library item A work held physically by the Library of Congress and identified in an online collection by a descriptive record, e.g., a book, a photograph, a box of photos, a letter, a folder of letters, a map, an audio recording, a motion picture. See also "digital item."
MARC Machine-Readable Cataloging record. MARC formats are officially described as "standards for representation and communication of bibliographic and related information in machine-readable form." Today's library automation systems use MARC as a universally understood data exchange format.
multiformat A multiformat online collection contains digitized library items whose original formats were varied. An example is The Evolution of the Conservation Movement, which contains documents, prints, photographs, and a motion picture.
online collection An NDLP/American Memory collection, which may be:
  • a coherent archival entity (e.g., the Papers of Abraham Lincoln, Manuscript Division);
  • a cumulative grouping held by a Library special collections division (e.g., the Paper Print Collection, Motion Picture, Broadcasting, and Recorded Sound Division); or
  • an anthology collection assembled by the NDLP itself.
rekeyed text Text that has been transcribed into an electronic file in order to render it searchable.
repository (1) The name of the organization that has custody of the original work. This information can help to locate or cite the original.

(2) A system for tracking, maintaining, and storing digital objects and metadata.

RFP Request for Proposal, a description of work that is used to solicit bids from contractors outside the Library. The NDLP RFPs describe the work to be preformed and requirements for digitization.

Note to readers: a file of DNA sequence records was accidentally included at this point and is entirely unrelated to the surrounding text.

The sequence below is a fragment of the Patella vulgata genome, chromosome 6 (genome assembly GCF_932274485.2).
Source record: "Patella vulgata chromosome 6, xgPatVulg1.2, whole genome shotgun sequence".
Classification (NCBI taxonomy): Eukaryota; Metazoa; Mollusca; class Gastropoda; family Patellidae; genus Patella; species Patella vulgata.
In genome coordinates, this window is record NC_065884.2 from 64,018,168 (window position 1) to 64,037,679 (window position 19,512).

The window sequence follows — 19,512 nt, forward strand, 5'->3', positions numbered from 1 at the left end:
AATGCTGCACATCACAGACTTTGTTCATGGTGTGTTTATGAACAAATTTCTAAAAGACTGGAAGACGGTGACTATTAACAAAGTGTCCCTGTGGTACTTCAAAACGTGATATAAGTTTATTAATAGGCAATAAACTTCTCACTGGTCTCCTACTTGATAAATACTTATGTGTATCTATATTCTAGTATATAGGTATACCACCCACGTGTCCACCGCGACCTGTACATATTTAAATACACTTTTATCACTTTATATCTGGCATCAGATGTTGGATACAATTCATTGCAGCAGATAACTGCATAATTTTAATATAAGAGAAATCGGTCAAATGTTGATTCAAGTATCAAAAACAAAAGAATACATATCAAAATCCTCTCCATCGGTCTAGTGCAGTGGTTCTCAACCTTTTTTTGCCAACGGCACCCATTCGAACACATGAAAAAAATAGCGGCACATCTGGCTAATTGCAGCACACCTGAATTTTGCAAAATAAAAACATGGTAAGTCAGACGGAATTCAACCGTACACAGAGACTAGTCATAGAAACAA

service image Service images are accessed by clicking on the GIFs appearing in the bibliographic records of online collections using images. Pictorial online collections often include a second set of images known as reference images.
SGML Standard Generalized Markup Language (ISO 8879), a formal notation for describing parts of a document and the relationships among them.
special presentation A document (essay, timeline, sampler, etc.) prepared for an online collection to show its highlights or historical significance or to give essential historical background.


Thesaurus for Graphic Materials I: Subject Terms, an authority list of subject terms used to standardize vocabulary in bibliographic records for pictorial materials other than motion pictures. (TGM2 refers to the companion volume, Thesaurus for Graphic Materials II: Genre and Physical Characteristic Terms.)
thumbnail image A small image, typically presented with a bibliographic record, that users can look at in order to judge whether they wish to take the time to retrieve a higher quality image.
TIFF Tagged Interchange File Format, an image file format. The American Memory collections use TIFF Group IV compression for bitonal images primarily for printed materials and TIFF uncompressed for grayscale and color images of manuscript and printed materials.

September 1999